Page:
Minggu, 16 Desember 2018

13 Prehistoric Caves Await Cavers in Derawan Islands

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  • TEMPO.CO, Berau - While many tourists are coming to Maratua Island, Derawan Island, for its scenic beaches and underwater wonder, the island has more treasures hidden in its land. For example, dozens of caves have now surfaced in the islands that shares water border with Malaysia and the Philippines, waiting to be explored.

    “Actually, number of caves in Maratua may even reach hundreds, but not all of them has been found,” said Haji Abdul Jabar, Subdistrict Head of Maratua, Berau, East Kalimantan on Tuesday, August 18.

    Maratua is among the largest islands in Derawan Islands, sizing around 384.36 square kilometers. The island was formed from a reef which was elevated to the sea surface by pacific earth plates tens of thousands years back. That is why the island is known as prehistoric island.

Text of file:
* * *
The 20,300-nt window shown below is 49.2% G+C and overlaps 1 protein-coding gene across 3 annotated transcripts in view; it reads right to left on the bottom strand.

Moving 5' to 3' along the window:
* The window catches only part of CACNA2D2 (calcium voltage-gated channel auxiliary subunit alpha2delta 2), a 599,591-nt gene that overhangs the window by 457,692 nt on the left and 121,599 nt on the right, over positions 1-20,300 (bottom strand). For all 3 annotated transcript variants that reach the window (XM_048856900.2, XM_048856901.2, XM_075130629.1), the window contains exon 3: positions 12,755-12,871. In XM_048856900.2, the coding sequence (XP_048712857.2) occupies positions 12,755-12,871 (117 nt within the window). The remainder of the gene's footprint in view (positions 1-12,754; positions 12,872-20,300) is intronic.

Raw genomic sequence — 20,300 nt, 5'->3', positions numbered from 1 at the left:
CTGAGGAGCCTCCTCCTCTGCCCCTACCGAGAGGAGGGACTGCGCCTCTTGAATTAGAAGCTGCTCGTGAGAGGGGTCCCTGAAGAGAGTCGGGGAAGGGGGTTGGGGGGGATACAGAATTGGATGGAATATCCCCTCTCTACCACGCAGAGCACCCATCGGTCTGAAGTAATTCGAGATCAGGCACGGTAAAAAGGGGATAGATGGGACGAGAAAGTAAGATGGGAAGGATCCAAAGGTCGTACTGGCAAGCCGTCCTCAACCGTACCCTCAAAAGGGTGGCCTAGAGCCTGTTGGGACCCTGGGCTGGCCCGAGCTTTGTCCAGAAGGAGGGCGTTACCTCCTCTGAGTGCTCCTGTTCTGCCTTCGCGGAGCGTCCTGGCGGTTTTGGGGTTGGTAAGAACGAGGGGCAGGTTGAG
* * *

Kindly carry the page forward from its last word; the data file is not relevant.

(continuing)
There are 13 caves which have been identified and recorded in Maratua tourism map including Kehe Kabok, Sukur, Hapit Pogah, and Pogah caves in Teluk Harapan village, Silandayan, Penggunting, Angkal-Angkal, and Tangkapa caves in Payung-payung village.

    Because it is originated from reef, caves in Maratua become intrution channel for sea water to infiltrate into the land. Therefore, the caves have clear, salty blue water and is connected to the sea.

    Abdul is hopeful that cavers will be visiting the island to unveil how many more caves that the island has hidden.

    “We are lack of resources,” said Abdul.

    To get to Maratua Island, tourist may take Derawan Island route. Nearest access to Derawan is from Tarakan, North Kalimantan, by speed boat. Other alternative is from Berau, East Kalimantan.

    ROBBY IRFANY